Few workplace risks receive as much media attention as asbestos. Asbestos is a naturally-occurring mineral substance that humans have used for multiple purposes for centuries. However, in recent decades, medical research has shown that asbestos can be quite dangerous for humans.
Those with environmental exposure to particulate asbestos could develop medical conditions ranging from lung cancer and mesothelioma to asbestosis. Given that there is asbestos in everything from old linoleum to naval ships, some people assume that asbestos is not as dangerous as you might think after you see a media story about someone’s sickened by it.
Is asbestos still a major concern for American workers?
40,000 people die from asbestos exposure annually
Only a tiny fraction of workers have to handle asbestos on the job, but those that do will have lifelong medical risks. It can often take decades after exposure to asbestos for someone to develop a significant medical condition, like mesothelioma. That delay means that other medical issues or an accident might claim the life of a worker before they ever get diagnosed with an asbestos-related disease.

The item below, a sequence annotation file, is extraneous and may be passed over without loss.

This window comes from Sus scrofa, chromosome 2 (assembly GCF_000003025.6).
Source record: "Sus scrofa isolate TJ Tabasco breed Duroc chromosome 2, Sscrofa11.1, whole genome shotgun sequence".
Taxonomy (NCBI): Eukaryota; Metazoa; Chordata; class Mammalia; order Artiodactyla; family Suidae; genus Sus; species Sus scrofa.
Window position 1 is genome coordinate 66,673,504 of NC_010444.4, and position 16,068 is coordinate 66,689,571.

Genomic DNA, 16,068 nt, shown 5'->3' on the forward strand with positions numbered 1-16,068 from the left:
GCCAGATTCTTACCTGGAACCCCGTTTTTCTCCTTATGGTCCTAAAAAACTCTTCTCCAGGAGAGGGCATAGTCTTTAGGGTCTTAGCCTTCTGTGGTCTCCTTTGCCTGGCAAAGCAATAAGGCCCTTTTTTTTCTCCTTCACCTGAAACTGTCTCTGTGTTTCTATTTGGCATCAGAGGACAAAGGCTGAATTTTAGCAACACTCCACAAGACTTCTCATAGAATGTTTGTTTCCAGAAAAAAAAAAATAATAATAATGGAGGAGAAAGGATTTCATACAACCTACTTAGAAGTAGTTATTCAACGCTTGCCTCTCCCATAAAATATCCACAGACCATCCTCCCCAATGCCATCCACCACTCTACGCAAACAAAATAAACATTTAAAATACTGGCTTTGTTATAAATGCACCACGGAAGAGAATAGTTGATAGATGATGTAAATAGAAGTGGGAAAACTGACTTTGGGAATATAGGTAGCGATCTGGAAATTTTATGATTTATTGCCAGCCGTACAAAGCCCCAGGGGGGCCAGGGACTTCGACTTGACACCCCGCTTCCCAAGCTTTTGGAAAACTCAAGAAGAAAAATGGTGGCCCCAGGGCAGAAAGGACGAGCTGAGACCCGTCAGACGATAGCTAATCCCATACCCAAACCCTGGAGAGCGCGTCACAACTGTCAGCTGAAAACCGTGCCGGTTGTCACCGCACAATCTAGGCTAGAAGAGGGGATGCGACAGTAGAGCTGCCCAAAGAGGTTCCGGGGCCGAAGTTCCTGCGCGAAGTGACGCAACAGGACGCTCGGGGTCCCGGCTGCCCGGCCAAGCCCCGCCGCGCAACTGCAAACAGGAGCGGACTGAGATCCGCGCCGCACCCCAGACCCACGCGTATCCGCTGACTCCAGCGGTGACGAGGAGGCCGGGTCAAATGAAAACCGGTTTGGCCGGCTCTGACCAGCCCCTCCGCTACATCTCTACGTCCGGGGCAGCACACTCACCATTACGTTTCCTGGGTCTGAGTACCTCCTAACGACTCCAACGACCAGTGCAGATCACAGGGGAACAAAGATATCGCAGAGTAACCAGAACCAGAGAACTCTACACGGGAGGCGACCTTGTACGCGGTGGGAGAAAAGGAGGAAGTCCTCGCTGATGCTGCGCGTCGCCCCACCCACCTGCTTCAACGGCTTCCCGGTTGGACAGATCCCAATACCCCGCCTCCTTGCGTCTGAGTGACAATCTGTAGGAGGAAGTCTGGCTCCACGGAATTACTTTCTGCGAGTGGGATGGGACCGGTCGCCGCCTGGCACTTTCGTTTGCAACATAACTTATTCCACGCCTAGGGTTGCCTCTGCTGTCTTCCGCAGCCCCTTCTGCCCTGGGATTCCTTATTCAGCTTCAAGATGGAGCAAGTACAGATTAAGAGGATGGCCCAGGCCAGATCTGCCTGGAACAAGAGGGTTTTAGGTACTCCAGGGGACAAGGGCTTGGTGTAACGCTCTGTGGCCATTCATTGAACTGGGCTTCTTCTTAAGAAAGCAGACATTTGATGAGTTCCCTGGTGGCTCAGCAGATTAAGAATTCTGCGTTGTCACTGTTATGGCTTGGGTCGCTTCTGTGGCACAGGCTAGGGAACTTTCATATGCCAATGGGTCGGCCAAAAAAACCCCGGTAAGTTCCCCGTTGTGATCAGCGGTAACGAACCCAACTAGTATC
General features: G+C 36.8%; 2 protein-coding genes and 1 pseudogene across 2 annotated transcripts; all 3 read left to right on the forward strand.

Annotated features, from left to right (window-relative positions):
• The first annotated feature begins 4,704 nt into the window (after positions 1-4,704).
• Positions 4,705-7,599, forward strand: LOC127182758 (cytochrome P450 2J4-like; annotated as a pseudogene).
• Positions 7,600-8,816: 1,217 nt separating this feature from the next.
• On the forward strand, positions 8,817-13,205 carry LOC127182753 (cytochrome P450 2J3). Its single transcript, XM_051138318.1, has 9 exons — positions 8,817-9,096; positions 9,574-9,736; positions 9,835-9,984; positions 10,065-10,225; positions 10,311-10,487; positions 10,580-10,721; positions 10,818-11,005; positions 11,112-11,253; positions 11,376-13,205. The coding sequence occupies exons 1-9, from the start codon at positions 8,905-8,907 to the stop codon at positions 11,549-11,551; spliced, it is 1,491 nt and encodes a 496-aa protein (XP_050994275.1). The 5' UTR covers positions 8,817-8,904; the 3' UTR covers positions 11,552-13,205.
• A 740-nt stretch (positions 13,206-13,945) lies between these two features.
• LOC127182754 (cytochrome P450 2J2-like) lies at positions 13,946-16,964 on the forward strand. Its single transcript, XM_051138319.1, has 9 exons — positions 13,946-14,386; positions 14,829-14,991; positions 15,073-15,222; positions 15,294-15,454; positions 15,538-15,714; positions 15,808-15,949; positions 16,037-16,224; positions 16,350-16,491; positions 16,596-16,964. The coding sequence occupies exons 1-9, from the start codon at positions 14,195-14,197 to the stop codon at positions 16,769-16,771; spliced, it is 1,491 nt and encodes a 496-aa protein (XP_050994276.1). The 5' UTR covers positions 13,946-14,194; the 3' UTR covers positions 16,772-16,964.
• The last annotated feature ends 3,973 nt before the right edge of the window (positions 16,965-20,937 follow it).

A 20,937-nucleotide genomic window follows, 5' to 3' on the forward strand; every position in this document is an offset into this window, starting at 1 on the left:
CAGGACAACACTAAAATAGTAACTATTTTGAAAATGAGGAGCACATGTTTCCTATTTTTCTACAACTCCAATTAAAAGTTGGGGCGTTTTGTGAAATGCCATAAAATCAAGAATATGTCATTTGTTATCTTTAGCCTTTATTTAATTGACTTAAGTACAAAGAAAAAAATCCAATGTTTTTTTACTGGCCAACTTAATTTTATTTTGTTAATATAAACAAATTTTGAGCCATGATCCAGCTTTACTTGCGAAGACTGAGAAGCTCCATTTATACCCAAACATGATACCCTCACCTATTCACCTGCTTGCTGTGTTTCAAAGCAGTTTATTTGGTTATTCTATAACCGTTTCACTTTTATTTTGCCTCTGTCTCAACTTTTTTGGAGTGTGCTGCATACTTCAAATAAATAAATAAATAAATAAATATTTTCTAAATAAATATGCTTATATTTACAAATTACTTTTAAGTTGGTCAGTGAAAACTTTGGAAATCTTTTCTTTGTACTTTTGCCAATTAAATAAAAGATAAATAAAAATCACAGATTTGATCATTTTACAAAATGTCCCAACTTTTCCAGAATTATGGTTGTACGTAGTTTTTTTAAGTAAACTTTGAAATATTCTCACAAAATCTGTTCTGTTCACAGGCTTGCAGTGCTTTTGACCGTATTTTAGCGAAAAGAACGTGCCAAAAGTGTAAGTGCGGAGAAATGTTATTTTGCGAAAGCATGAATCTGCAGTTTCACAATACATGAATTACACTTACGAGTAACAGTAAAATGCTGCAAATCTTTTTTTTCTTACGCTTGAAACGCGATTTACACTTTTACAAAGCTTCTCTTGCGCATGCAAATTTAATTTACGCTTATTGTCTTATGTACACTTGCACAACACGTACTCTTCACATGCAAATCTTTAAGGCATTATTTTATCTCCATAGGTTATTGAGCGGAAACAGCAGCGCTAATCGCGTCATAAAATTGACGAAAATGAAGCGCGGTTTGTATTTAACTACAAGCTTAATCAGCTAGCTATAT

Although 40,000 thousand people every year die of conditions related to asbestos exposure, that number doesn’t accurately reflect everyone affected by asbestos. Some people won’t get counted. The sad thing is that those deaths are almost all preventable with the right workplace protections. Workers who didn’t have protective gear and those who lived with workers are at particularly high risk of eventually developing serious medical issues from their asbestos exposure.
Not everyone who inhales asbestos on the job will get sickened by it. While it is impossible to predict if you will develop severe illnesses after asbestos exposure, every worker should screen themselves and communicate with their physicians about their workplace risks so that early detection and treatment options are available to them.
No amount of asbestos exposure is safe
While some people work with asbestos for years and never show any signs of illness, other people wind up sick and die because of asbestos exposure. Both exposure on the job and secondary exposure of those who interact with workers who handle asbestos could lead to cancer.
Respecting asbestos for how dangerous it might be and watching carefully for signs of asbestos-related medical issues like mesothelioma can help workers who have handled asbestos in the past and their loved ones.